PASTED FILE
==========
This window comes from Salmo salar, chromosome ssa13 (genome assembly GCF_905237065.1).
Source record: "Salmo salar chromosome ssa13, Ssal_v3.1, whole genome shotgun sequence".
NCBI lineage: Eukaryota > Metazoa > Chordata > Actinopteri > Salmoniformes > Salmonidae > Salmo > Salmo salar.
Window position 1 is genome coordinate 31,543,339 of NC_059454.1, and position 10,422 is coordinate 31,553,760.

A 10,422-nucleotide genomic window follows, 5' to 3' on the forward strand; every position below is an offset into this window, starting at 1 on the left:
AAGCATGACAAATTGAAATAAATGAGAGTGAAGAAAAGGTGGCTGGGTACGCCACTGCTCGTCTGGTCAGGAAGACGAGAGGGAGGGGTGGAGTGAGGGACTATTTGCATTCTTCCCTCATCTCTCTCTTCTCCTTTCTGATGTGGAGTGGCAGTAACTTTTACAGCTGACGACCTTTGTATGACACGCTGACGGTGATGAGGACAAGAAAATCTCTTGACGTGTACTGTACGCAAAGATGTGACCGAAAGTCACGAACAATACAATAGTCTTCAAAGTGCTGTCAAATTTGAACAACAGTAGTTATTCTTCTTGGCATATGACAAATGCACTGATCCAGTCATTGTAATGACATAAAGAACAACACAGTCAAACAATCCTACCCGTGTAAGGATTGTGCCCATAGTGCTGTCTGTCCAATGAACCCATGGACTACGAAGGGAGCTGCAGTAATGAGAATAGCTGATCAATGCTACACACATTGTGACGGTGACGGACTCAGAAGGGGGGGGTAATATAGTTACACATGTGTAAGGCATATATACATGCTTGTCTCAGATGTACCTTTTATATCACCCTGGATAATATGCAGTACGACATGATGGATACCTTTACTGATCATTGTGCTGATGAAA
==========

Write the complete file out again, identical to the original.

This window comes from Salmo salar, chromosome ssa13 (genome assembly GCF_905237065.1).
Source record: "Salmo salar chromosome ssa13, Ssal_v3.1, whole genome shotgun sequence".
NCBI lineage: Eukaryota > Metazoa > Chordata > Actinopteri > Salmoniformes > Salmonidae > Salmo > Salmo salar.
Window position 1 is genome coordinate 31,543,339 of NC_059454.1, and position 10,422 is coordinate 31,553,760.

A 10,422-nucleotide genomic window follows, 5' to 3' on the forward strand; every position below is an offset into this window, starting at 1 on the left:
AAGCATGACAAATTGAAATAAATGAGAGTGAAGAAAAGGTGGCTGGGTACGCCACTGCTCGTCTGGTCAGGAAGACGAGAGGGAGGGGTGGAGTGAGGGACTATTTGCATTCTTCCCTCATCTCTCTCTTCTCCTTTCTGATGTGGAGTGGCAGTAACTTTTACAGCTGACGACCTTTGTATGACACGCTGACGGTGATGAGGACAAGAAAATCTCTTGACGTGTACTGTACGCAAAGATGTGACCGAAAGTCACGAACAATACAATAGTCTTCAAAGTGCTGTCAAATTTGAACAACAGTAGTTATTCTTCTTGGCATATGACAAATGCACTGATCCAGTCATTGTAATGACATAAAGAACAACACAGTCAAACAATCCTACCCGTGTAAGGATTGTGCCCATAGTGCTGTCTGTCCAATGAACCCATGGACTACGAAGGGAGCTGCAGTAATGAGAATAGCTGATCAATGCTACACACATTGTGACGGTGACGGACTCAGAAGGGGGGGGTAATATAGTTACACATGTGTAAGGCATATATACATGCTTGTCTCAGATGTACCTTTTATATCACCCTGGATAATATGCAGTACGACATGATGGATACCTTTACTGATCATTGTGCTGATGAAA